In the Nisqually legend, Mt. Rainier or teq wuma was a goddess as well as a mountain, and she used to be united with the Olympic Mountains.  But she got angry with them and picked up children and left.  But she tripped and dropped her children, and that is why all of the mountains of the Cascade range are so spread out. 
McCloud spoke about the Medicine Creek Treaty which ceded tribal lands to the U.S. but reserved to the members of the tribe the rights to fish and hunt on all usual and customary grounds.  The tribe has interpreted this liberally, and also to mean that it can exercise stewardship over these lands.  This includes the newly formed 1300 Nisqually Park just west of Eatonville. 
McCloud is a weaver of cedar bark.  He uses only the soft inner bark; the older outer bark is discarded, used as tinder for fires, or used to keep insects away.  The inner bark must cure for a year before use.  It can be split to smaller sizes, depending on the application.  It can even be pounded to make a weaveable fabric for clothing.  Weaving teaches young people about the intertwining of people to their pasts.
This Week’s Raffle
With $315 in the pot, 36 cards in the deck, of which 2 were aces, Joyce Oubré had the lucky ticket, and the lucky hand, drawing an Ace of Diamonds. 
And Finally…
These were recently judged by a select committee of the meeting notes recording group to be the best one-liners in history:
If a pterodactyl goes to the bathroom in the woods does it make a noise?..., the p is silent.
My wife was always telling me to stop doing flamingo impressions. I got so tired of her nagging, that I finally had to put my foot down.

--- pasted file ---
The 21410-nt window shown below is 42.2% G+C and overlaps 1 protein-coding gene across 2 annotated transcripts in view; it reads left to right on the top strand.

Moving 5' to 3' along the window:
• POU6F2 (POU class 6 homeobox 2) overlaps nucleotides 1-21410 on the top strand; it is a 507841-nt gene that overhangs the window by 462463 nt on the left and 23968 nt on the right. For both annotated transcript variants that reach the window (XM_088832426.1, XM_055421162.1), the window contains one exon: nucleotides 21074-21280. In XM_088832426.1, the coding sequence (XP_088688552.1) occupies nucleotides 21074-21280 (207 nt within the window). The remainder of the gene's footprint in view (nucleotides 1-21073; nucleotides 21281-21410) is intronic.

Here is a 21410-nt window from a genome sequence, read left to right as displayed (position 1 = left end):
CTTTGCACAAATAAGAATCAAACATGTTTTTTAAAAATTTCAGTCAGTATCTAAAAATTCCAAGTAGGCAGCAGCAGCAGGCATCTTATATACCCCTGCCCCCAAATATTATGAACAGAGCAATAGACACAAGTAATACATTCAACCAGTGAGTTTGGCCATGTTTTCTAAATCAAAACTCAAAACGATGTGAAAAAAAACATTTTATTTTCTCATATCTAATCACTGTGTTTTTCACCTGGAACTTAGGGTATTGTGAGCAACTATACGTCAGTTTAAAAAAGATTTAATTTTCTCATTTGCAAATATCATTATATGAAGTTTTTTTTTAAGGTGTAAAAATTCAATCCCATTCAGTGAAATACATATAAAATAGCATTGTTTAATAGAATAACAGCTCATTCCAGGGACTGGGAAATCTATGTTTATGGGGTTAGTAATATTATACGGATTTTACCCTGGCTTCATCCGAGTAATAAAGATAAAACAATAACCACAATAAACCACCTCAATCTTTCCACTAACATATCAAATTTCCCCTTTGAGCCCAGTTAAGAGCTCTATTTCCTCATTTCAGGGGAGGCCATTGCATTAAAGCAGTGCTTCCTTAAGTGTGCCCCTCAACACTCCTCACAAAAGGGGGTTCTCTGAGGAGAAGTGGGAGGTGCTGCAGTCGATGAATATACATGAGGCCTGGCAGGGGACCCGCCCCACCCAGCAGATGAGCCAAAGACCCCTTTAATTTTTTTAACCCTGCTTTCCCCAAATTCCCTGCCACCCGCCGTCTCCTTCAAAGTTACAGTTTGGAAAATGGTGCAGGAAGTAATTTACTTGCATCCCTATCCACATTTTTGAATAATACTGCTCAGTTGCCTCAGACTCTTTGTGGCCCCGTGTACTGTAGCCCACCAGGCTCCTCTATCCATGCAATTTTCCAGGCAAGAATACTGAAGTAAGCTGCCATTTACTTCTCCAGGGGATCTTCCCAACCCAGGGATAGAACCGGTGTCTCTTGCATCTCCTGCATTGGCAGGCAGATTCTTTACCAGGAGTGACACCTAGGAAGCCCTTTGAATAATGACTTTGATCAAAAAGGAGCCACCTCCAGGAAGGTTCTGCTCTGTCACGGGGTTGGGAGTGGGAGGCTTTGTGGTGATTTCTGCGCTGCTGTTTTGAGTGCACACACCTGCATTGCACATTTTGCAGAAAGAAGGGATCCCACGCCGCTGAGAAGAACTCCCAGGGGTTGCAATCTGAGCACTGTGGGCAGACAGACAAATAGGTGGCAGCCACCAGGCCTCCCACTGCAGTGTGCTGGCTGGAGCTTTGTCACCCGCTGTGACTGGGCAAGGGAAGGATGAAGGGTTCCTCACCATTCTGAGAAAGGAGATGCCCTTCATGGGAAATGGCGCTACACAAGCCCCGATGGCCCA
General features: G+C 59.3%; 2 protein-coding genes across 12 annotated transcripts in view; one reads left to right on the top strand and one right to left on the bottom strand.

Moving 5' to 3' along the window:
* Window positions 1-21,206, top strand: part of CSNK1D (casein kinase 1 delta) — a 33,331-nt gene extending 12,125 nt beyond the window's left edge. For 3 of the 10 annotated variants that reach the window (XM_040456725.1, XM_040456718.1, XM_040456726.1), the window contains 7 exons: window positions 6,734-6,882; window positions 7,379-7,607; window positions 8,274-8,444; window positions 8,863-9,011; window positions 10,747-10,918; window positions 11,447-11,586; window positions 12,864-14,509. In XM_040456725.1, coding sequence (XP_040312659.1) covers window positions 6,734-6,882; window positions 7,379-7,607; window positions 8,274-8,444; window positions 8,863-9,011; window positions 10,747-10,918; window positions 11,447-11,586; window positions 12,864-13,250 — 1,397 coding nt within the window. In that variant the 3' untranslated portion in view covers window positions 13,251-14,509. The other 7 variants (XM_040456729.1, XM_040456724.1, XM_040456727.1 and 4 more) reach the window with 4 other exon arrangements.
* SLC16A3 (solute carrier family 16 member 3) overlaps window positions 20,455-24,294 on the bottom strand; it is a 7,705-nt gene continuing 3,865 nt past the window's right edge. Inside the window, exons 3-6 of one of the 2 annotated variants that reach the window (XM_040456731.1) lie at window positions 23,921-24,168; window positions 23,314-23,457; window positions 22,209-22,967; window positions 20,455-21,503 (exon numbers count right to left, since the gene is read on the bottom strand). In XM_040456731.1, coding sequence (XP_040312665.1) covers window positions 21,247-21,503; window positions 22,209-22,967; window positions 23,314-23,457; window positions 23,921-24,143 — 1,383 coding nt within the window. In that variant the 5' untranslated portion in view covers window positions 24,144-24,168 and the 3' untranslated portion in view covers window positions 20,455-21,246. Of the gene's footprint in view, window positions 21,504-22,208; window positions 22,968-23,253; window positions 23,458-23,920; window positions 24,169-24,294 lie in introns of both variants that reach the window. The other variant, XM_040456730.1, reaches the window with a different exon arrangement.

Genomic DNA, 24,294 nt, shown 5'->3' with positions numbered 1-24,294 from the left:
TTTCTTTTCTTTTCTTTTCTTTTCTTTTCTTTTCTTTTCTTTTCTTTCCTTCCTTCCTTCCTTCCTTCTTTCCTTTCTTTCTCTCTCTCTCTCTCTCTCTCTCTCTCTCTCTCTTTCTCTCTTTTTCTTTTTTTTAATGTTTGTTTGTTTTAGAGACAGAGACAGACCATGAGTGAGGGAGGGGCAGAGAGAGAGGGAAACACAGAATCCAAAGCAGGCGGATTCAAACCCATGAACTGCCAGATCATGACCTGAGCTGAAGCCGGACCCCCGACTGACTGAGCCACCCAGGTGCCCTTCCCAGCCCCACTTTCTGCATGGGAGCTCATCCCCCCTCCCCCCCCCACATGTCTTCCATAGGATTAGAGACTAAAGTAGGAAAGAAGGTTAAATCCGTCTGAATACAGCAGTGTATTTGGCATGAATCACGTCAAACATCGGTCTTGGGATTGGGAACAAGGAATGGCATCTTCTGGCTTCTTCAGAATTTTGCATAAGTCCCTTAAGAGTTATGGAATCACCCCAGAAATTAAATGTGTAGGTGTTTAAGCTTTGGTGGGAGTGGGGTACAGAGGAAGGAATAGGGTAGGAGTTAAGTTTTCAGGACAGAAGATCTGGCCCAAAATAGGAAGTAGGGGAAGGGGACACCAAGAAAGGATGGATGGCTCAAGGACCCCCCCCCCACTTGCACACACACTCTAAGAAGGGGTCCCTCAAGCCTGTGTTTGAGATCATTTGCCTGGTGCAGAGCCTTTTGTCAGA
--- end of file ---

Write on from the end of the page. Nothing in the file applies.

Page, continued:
What did the Buddhist say to the hot dog vendor? "Make me one with everything."
Did you hear about the mathematician who was afraid of negative numbers? He'd stop at nothing to avoid them.
What did the pirate say when he became an octogenarian? 'Aye matey'
My mum doubted me when I said I was going to build a bike out of spaghetti.  You should have seen her face when I rode straight pasta.
Just read the worst page in the entire dictionary. What I saw was disgraceful, disgusting, dishonest, and disingenuous.
At first I didn't really like my hair...then it grew on me.
What's the difference between a hippo and a zippo? One is really heavy, and the other is a little lighter.
I wondered why the Frisbee was getting bigger, and then it hit me.
My boss told me to have a good day… So I went home.
How come polygons never want to make friends with circles? There's no point.
I was just looking at my ceiling. Not sure if it’s the best ceiling in the world, but it’s definitely up there.